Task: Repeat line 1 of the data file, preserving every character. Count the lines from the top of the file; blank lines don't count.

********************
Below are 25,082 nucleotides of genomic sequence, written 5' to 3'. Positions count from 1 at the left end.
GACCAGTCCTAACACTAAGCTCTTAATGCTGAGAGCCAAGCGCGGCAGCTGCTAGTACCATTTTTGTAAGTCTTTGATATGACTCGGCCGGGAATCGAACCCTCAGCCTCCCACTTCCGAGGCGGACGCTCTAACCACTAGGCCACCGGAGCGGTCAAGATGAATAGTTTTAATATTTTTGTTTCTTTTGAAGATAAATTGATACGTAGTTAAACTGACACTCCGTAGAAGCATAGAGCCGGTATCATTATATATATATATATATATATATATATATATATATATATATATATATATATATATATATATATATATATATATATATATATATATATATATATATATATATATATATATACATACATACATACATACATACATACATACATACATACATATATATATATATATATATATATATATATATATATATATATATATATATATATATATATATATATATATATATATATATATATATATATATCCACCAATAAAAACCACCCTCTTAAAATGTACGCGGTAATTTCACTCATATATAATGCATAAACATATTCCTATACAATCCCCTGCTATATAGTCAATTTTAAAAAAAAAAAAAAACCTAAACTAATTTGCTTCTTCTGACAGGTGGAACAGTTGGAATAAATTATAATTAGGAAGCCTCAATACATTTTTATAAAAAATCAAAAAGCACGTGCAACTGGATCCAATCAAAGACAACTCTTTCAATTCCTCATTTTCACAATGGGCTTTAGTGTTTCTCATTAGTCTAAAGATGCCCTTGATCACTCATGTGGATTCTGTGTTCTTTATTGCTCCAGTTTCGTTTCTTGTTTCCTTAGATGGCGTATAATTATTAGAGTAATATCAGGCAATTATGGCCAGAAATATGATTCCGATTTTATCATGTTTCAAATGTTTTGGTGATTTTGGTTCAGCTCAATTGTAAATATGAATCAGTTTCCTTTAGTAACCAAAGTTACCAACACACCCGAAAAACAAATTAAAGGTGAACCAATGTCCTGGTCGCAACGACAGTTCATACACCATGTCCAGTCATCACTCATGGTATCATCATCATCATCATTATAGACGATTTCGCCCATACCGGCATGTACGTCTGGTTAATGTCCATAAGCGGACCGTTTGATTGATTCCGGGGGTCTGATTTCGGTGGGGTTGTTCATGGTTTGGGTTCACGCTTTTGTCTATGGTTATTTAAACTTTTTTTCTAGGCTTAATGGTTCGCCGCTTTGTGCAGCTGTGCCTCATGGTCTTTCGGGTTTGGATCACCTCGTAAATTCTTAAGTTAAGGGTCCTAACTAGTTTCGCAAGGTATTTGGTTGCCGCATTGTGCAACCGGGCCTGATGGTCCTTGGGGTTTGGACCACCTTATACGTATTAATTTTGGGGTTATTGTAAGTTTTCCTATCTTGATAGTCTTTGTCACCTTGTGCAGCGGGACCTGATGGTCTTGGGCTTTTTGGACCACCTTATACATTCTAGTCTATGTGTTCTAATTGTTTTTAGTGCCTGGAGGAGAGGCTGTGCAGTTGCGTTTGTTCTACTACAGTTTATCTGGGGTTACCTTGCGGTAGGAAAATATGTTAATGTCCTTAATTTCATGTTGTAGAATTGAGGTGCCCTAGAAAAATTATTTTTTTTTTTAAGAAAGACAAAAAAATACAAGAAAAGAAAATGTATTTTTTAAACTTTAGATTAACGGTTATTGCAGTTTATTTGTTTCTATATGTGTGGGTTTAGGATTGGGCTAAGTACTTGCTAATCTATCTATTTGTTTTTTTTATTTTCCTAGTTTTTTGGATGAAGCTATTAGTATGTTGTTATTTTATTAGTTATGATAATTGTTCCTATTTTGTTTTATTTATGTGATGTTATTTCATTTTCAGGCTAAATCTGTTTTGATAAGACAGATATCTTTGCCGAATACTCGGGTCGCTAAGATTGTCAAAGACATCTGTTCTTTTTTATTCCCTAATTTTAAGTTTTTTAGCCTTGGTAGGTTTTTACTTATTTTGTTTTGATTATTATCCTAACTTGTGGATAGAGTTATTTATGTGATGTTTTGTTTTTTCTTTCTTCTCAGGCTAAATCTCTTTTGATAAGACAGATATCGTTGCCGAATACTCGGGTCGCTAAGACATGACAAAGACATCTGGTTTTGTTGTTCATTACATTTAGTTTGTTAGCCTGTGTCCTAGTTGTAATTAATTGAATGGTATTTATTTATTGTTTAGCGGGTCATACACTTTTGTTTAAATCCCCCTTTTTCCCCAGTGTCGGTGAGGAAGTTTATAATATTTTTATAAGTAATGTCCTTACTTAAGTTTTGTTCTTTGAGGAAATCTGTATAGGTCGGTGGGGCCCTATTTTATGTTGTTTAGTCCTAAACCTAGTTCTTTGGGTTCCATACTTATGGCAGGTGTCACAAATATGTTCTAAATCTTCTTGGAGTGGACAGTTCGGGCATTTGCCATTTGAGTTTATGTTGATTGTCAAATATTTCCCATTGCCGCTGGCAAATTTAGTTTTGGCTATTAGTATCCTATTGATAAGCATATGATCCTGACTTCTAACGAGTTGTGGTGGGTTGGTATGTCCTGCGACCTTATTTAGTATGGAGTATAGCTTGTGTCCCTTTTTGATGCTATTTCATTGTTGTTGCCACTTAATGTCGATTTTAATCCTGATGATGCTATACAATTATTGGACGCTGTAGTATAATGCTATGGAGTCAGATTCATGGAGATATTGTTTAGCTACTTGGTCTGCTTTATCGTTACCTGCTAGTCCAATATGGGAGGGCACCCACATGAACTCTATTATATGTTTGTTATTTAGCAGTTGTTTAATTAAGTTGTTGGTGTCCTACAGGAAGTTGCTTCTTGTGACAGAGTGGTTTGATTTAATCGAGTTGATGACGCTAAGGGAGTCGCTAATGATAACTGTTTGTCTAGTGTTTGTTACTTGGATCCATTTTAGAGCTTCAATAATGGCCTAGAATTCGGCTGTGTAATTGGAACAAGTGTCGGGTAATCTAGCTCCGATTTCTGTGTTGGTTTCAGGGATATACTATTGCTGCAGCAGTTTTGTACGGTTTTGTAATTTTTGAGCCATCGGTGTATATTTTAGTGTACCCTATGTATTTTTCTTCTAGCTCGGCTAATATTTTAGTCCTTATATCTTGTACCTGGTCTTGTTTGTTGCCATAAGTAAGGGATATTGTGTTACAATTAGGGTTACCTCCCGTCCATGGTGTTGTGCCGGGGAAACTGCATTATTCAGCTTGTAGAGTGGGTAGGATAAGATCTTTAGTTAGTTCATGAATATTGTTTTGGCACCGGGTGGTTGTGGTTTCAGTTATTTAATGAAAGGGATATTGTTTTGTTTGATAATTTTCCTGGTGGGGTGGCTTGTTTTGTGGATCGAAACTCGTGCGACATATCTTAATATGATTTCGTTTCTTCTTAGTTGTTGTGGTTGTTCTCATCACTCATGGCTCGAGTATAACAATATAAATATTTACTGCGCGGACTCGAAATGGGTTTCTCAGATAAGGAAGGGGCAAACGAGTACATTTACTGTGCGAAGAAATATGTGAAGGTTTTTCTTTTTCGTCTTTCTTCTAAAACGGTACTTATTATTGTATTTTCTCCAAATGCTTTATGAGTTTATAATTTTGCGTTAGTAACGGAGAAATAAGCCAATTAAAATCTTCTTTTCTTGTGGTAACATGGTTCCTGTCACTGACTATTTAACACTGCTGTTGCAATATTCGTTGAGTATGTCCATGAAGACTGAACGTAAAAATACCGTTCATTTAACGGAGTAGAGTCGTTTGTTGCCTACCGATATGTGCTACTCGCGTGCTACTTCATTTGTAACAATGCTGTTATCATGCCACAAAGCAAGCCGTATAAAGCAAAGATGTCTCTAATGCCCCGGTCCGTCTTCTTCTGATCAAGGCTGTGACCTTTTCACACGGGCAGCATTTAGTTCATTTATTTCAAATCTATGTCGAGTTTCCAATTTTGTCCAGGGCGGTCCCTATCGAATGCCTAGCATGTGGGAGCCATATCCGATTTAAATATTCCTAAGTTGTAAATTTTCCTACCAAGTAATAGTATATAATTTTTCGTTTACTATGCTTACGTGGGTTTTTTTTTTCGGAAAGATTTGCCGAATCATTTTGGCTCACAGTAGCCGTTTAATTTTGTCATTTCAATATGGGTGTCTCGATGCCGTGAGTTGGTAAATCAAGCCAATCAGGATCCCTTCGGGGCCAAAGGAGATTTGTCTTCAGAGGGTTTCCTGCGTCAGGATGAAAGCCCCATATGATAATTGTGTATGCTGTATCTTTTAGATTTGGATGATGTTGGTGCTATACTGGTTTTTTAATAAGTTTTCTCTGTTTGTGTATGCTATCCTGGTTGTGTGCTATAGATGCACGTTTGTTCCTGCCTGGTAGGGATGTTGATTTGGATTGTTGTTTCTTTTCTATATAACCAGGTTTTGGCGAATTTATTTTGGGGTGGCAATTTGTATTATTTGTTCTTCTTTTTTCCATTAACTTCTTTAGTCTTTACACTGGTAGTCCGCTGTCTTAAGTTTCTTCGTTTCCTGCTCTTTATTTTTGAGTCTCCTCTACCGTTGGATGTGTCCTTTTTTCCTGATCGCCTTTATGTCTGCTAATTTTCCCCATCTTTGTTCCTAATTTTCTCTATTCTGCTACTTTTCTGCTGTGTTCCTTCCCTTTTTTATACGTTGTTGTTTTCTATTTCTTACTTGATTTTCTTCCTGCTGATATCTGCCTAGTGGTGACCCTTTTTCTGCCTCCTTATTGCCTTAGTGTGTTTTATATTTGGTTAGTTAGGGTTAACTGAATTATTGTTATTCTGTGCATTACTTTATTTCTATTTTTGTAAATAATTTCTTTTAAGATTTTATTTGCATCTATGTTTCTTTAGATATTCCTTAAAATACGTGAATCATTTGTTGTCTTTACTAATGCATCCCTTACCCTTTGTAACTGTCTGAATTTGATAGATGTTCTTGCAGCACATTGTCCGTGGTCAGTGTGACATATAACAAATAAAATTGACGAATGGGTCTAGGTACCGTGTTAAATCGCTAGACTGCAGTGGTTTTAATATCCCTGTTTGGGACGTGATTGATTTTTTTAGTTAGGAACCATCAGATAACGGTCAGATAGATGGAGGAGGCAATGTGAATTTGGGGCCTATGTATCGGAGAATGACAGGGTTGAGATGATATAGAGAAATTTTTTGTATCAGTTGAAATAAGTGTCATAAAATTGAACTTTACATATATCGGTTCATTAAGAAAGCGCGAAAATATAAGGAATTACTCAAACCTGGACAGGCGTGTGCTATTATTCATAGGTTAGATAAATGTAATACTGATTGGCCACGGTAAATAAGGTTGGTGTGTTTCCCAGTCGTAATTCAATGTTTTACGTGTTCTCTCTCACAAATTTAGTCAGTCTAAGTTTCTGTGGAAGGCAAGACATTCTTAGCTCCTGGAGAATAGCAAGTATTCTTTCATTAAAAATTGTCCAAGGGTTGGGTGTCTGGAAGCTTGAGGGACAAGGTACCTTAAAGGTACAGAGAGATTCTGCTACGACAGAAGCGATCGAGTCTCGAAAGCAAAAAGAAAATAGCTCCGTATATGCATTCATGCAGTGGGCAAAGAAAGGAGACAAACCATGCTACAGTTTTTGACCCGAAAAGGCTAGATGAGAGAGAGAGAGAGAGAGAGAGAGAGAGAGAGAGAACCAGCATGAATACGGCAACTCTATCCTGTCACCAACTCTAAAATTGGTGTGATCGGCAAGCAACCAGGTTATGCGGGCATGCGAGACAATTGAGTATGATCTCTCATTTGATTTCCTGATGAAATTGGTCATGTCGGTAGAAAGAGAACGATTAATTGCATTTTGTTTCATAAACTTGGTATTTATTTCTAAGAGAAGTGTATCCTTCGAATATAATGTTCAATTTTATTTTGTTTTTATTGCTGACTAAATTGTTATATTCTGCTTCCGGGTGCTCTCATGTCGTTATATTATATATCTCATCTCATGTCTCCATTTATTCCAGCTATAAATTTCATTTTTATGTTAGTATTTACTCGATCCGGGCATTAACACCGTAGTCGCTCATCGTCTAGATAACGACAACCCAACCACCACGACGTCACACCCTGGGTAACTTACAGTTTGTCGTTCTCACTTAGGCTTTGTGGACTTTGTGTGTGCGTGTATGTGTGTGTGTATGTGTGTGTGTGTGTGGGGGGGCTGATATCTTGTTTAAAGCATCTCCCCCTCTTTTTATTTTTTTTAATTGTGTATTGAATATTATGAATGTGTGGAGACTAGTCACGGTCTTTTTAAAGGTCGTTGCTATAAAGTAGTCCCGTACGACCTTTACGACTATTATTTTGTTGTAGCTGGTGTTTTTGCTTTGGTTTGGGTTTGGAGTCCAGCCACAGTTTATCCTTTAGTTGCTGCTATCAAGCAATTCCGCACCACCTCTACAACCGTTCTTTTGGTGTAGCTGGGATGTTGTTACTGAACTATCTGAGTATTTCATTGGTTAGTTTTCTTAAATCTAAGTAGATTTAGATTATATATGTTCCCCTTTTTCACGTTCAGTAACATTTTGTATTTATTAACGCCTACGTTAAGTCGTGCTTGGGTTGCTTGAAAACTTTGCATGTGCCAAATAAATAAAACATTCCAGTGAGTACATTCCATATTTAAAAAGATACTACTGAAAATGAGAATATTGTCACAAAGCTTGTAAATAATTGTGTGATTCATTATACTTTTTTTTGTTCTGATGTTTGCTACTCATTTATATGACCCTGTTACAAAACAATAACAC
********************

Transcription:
Below are 25,082 nucleotides of genomic sequence, written 5' to 3'. Positions count from 1 at the left end.